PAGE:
Should parents be allowed to select the gender of their children for social reasons
Kim and Kanye are having another baby and it’s a boy. There are reports, which of course have been denied, that Kim only had male embryos implanted during IVF. For those who aren’t familiar with Kim and Kanye, they have a daughter and the birth of a son will ‘gender balance’ their family.
I don’t much care for Kim and Kanye but the issue of gender-selection for social reasons has long sat uneasily with me. It’s taken me some time to put my finger on why exactly I don’t like the concept. As a mum of three boys, people expect that I’d like a daughter. Some people even have the nerve to ask if our littlest lad was an attempt to ‘get a girl’. If I am totally honest, I’ve never had a strong yearning or desire for a daughter. I guess starting from that basis I find gender selection, for non-medical reasons, a difficult concept.
Best interest of the child
Finally the penny dropped. Way back at Uni, I studied family law. To talk like a lawyer, a fundamental principle in Australian law is that all decisions concerning children should be in their ‘best interests’. Social gender selection seems to be done at the decision of a potential parent, based on their own desires. Maybe parents want to ‘gender balance’ their families like Kim and Kanye, maybe the father wants a son to play football with, perhaps the mother wants a daughter to take to ballet. But surely those reasons are not enough to engineer the sex of your child. It bothers me for a number of reasons.
As a parent, we should give our children unconditional love. Isn’t that the true foundation of the parent/child relationship? To say we want a child but it must be a girl seems to make the love conditional on the child being a girl. I am sure that all parents love their children, but to think the child is less desired because of their sex is troublesome.
You want a girl to shop with? New flash, not all girls like shopping! Boys can shop too. The same can be said about ballet, or dress ups, or tea parties. You want a boy to play soccer with? Girls can play soccer or cricket. Some boys don’t like sports. See a theme here? Just because a child is a particular gender does not mean that they’ll conform to your ideas about how a person of that particular gender should behave. Let’s not forget, implanting a ‘pink’ egg won’t guarantee a girl baby who loves pink. There’s more to a child’s identity than their genitals.
There are countless couples who struggle with infertility. There are women who endure multiple miscarriages. Some women never get the opportunity to become mothers. Sometimes we need to be grateful and happy for the children we are given, boy or girl.
Money, money, money
Gender selection for social reasons is not currently permitted in Australia. Couples are therefore travelling to the USA and Thailand, among other counties, to acquire the baby they want. This travel and procedure comes at a huge cost. I get that if you have money, it can buy most things. But a child isn’t a possession. It seems to me to ‘buy’, or more politely ‘select’, the sex of your child reeks of a sense of entitlement.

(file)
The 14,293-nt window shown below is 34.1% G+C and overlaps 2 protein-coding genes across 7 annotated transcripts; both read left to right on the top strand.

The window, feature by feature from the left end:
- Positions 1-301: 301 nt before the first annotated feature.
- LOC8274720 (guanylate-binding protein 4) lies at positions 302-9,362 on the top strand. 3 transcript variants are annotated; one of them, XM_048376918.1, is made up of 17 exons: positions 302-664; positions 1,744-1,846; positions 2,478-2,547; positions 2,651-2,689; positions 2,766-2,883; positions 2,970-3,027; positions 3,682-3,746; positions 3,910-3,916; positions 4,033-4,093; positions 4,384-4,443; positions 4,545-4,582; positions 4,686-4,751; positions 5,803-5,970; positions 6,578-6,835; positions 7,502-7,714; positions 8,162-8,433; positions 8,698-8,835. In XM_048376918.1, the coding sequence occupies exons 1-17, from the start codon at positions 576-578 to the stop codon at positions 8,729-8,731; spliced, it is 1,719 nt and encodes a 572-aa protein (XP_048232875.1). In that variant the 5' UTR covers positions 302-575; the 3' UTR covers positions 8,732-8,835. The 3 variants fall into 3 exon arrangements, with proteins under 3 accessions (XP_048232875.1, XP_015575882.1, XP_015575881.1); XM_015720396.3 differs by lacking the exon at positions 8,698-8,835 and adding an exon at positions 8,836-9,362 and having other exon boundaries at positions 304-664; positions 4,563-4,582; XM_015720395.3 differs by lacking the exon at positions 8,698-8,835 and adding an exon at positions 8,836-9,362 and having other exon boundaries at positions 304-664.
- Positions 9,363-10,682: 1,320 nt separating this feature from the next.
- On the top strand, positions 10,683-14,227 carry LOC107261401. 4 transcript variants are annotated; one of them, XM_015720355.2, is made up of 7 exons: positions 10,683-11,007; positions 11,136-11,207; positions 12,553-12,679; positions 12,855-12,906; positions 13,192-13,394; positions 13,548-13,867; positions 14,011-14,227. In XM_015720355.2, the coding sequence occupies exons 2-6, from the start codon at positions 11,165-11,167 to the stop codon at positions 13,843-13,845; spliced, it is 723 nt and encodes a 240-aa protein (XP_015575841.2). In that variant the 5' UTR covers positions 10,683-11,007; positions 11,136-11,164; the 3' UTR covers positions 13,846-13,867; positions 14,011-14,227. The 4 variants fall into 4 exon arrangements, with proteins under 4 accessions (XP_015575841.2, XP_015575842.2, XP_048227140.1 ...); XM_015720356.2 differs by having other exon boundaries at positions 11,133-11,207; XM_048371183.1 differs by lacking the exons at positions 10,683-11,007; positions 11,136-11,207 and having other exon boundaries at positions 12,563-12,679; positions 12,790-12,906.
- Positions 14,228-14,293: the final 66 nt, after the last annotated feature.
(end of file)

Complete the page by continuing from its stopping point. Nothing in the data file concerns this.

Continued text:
Apparently people who have children all of the same sex can suffer from ‘gender disappointment’ or even ‘gender depression’. Rather than a tinge of sadness when their second or third child are all the same gender, they get depressed. This perplexes me and strangely reminds me of a Rolling Stones song – ‘You can’t always get what you want, but if you try sometime, you just might find, you get what you need’. Maybe, if you end up with three sons, or three daughters, there’s a reason for that. Who knows?
Where’s the harm
From an ethical perspective, some might ask where the harm is in allowing a family to chose the gender of their child. This brings me back to my concern about whether gender selection has the best interest of the child at its core. It’s possible if you really want a girl, after two or three sons, that guaranteeing a daughter is in the best interest of that child, as it satisfies the parent’s wants. Perhaps it avoids gender disappointment in the parent. But isn’t that about the parent? I worry about the pressure placed on a gender selected child to conform to stereotypical male or female behaviour. Those expectations certainly can’t be in the best interests of the child.
Some would say if parents have a child of a sex they don’t want, the child may not receive as much nurture as the preferred gender child might have received. I’m not convinced that is a legitimate argument for social gender selection. If a couple can’t give equal love or nurture to a boy as a girl, or vice vera, frankly I am not sure they should be parents!
Meet your baby
When I read about a woman sobbing at her ultrasound upon hearing that her second and third children were boys and contemplating aborting the third son, I shuddered. I love my sons unconditionally and without reservation. Not because they are boys but because they are my children. If I had another child, I am sure i would feel the same depth of love, irrespective of its ‘bits’.
It’s a tricky subject. To be clear, I think there’s a huge difference between kinda hoping your third child is a boy after two girls versus subjecting yourself to invasive medical procedures and incurring huge cost to guarantee the third child is a boy.
How do you feel about social gender selection?